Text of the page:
My first consideration is always “what do the players need to develop”, I will then work out how this fits into the yearly periodised season plan, through macro, to micro, to meso cycles. If I need to adjust a session topic it could be because it is taking us longer to learn something than anticipated, if something is not appearing in games the way we planned for, or if something has happened in a match situation we need to address having a clearly defined plan and game model allows me the freedom to do this. It’s important to remember that a good plan should be dynamic and open to changes, and that a coach should always build training plans with the idea that by developing the individual, this will in turn develop the team.

Often which sessions you deliver depend on the context, you may coach for an Academy who prescribe what you should be coaching in each block, or you are a participation coach who works with your U7 grassroots team, and your main focus is on them having fun, you plan to do a session, it’s not fun, so it needs to be scrapped etc.

For most situations I would just say, if you can pick drills that will improve your players, your players enjoy them, and you enjoy coaching them, then you are not doing a bad job.


How do you decide if what you see from a team performance is a pre-planned pattern or just a coincidence? How many times does that need to occur before you call it a pattern?

I would say that any actions that happens more than three times could be called a pattern, or something that a coach has asked his team to implement. Obviously, this is a highly subjective question, and will the answer will vary between every coach and analyst, but I would say three times would be a fair number.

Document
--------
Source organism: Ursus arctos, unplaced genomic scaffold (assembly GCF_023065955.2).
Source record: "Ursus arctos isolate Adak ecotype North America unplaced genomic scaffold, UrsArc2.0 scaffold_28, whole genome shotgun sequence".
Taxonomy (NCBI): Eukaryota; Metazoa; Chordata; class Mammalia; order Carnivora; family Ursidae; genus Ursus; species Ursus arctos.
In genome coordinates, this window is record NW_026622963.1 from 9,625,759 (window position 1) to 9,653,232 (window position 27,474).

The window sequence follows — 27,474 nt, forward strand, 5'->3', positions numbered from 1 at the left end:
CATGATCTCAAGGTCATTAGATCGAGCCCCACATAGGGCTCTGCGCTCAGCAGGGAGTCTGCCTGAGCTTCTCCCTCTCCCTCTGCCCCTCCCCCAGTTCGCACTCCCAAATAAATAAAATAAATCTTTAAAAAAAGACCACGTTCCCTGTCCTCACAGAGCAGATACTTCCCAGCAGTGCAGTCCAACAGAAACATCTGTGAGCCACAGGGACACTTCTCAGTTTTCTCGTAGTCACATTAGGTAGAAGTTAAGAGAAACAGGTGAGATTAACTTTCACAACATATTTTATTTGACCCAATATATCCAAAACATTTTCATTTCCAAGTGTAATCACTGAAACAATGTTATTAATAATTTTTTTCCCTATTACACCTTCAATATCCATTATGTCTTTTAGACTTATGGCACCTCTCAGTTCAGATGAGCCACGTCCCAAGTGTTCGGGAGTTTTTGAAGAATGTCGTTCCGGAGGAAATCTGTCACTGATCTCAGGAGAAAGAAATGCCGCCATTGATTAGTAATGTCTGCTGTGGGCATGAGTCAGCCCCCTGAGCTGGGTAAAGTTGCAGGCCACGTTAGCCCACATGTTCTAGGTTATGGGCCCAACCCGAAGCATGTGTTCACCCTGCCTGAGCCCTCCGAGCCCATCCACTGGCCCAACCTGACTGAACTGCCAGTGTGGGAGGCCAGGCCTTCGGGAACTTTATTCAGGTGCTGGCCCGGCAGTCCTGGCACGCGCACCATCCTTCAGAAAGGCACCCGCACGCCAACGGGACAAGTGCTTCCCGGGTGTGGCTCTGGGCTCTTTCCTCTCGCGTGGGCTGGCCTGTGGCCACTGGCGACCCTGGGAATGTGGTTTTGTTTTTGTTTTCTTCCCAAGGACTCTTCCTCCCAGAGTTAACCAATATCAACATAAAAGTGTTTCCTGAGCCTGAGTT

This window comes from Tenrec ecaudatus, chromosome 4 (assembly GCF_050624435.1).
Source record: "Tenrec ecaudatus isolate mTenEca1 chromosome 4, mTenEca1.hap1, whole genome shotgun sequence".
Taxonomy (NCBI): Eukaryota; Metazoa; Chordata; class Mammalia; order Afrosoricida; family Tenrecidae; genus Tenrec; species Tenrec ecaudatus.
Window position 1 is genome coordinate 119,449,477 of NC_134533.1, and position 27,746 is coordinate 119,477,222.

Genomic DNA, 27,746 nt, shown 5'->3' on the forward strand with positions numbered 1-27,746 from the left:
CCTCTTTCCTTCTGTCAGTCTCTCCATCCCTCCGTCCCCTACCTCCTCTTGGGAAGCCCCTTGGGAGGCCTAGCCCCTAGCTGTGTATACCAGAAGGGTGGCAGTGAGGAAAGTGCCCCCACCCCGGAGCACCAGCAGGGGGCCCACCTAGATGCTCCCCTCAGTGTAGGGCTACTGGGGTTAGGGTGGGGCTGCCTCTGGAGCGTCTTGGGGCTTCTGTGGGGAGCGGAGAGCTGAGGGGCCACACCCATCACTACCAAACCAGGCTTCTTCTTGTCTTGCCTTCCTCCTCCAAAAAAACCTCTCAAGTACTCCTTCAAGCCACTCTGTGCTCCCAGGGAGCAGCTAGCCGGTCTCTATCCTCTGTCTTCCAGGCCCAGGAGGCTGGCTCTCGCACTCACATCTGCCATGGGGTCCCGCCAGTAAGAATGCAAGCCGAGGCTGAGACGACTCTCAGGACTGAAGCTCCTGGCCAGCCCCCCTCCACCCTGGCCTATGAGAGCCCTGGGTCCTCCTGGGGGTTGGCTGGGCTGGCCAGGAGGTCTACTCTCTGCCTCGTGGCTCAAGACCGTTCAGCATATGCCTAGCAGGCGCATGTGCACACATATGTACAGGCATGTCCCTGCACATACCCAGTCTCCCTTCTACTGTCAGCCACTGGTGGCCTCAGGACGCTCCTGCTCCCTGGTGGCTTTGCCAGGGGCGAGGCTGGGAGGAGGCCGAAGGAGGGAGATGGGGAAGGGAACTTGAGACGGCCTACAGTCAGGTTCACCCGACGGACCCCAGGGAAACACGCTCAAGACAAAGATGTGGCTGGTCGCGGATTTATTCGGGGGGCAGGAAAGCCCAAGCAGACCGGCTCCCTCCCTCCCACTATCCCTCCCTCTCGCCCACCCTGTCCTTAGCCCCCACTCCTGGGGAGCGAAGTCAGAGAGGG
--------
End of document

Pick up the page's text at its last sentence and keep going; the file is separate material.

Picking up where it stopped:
How do you improve tactical communication in the final third amongst your players through implicit design of training sessions for them to improve combination play and third man plays?

One way would be using Raymond Verhijen’s football action model as a starting point. I would place players who play near each other on the pitch in the same team in SSG’s, I.E a front three in a 4-3-3 v 2 CB’s & #6. This seems a very basic thought to some coaches but it straight away creates situations where these players must combine and non-verbally communicate in a match-specific situation. By repeatedly creating situations where these players will interact and combine, non-verbal communication will increase.

Below are two articles of example exercises that cover third-man combinations to a depth that I do not have the space to cover here. I cannot recommend them highly enough.

http://konzeptfussballberlin.de/door-10/

http://konzeptfussballberlin.de/tuerchen-18/


How do you design training exercises to improve numerical superiority in the final third?

I can only take this question as how to create exercises to increase chances to create numerical superiority in the final third, not what the coach wants from the players in the final third.

I would recommend a mixture of implicit game design and clearly defined explicit coaching to achieve this outcome. One idea could be an 11v11 game on a pitch split into horizontal thirds with a ruling that you must have no players in your own defensive third for a goal to count. This immediately forces players to start at least a 1/3rd of the pitch higher in offensive organisation which then has a knock-on effect to players further up the pitch, it is then up to the coach to bend the practice to their will, be it through more implicit constraints or explicit coaching of where they would like players to be.